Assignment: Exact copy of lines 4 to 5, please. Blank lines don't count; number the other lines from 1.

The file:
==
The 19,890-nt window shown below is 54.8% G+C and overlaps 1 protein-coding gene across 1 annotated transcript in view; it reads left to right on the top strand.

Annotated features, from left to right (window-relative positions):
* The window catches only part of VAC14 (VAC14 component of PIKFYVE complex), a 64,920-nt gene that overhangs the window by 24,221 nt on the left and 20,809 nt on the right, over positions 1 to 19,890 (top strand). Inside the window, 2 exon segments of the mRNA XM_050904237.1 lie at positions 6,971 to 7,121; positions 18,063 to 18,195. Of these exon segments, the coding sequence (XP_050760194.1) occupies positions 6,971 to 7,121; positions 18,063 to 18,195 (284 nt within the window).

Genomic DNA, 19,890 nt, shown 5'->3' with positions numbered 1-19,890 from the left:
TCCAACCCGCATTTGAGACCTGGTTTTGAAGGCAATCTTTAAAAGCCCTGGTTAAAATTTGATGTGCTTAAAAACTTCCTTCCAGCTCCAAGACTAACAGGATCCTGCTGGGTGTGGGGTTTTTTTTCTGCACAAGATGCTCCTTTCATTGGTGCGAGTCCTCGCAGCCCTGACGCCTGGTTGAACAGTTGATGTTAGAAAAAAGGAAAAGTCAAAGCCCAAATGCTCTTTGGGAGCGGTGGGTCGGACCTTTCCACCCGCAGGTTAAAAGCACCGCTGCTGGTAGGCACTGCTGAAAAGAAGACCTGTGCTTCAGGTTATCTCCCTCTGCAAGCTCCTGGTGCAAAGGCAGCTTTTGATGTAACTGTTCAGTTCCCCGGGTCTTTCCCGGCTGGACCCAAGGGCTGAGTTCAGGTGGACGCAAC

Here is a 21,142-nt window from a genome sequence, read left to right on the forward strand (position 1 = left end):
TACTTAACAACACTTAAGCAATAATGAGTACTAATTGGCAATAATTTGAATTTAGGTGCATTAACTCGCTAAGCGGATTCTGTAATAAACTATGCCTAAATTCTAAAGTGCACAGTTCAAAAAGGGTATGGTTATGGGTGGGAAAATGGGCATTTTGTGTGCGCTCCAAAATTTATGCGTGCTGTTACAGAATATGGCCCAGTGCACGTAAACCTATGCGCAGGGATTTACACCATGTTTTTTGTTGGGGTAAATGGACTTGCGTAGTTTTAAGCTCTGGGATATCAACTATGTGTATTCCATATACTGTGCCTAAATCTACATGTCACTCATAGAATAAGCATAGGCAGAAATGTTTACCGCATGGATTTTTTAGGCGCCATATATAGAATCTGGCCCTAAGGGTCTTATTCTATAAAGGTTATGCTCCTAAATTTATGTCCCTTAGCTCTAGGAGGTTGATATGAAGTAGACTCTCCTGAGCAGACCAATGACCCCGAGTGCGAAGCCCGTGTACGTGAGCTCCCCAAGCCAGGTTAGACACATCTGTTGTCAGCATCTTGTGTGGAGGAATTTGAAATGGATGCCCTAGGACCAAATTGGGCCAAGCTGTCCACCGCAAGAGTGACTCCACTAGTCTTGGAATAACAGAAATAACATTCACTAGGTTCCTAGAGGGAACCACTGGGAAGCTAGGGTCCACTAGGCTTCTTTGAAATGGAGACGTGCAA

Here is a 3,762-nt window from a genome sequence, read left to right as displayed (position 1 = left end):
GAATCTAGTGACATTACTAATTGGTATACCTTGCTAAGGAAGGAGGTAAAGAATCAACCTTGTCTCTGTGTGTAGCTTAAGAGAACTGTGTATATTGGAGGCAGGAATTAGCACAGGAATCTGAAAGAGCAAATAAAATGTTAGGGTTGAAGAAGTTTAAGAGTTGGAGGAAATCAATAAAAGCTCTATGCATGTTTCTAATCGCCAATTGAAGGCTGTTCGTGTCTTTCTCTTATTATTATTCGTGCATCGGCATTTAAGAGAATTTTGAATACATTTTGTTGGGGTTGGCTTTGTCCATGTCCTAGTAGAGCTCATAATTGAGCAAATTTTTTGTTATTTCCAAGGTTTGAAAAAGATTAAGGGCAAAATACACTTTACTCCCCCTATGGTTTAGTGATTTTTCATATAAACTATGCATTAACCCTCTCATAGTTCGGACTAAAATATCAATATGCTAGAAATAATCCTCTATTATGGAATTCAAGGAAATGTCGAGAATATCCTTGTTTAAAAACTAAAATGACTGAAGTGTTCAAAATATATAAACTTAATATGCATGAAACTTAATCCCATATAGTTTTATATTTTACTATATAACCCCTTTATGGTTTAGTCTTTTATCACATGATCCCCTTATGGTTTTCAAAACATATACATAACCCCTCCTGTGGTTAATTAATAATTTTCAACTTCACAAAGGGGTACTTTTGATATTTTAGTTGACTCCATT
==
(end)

Genomic DNA, 19,890 nt, shown 5'->3' with positions numbered 1-19,890 from the left:
TCCAACCCGCATTTGAGACCTGGTTTTGAAGGCAATCTTTAAAAGCCCTGGTTAAAATTTGATGTGCTTAAAAACTTCCTTCCAGCTCCAAGACTAACAGGATCCTGCTGGGTGTGGGGTTTTTTTTCTGCACAAGATGCTCCTTTCATTGGTGCGAGTCCTCGCAGCCCTGACGCCTGGTTGAACAGTTGATGTTAGAAAAAAGGAAAAGTCAAAGCCCAAATGCTCTTTGGGAGCGGTGGGTCGGACCTTTCCACCCGCAGGTTAAAAGCACCGCTGCTGGTAGGCACTGCTGAAAAGAAGACCTGTGCTTCAGGTTATCTCCCTCTGCAAGCTCCTGGTGCAAAGGCAGCTTTTGATGTAACTGTTCAGTTCCCCGGGTCTTTCCCGGCTGGACCCAAGGGCTGAGTTCAGGTGGACGCAAC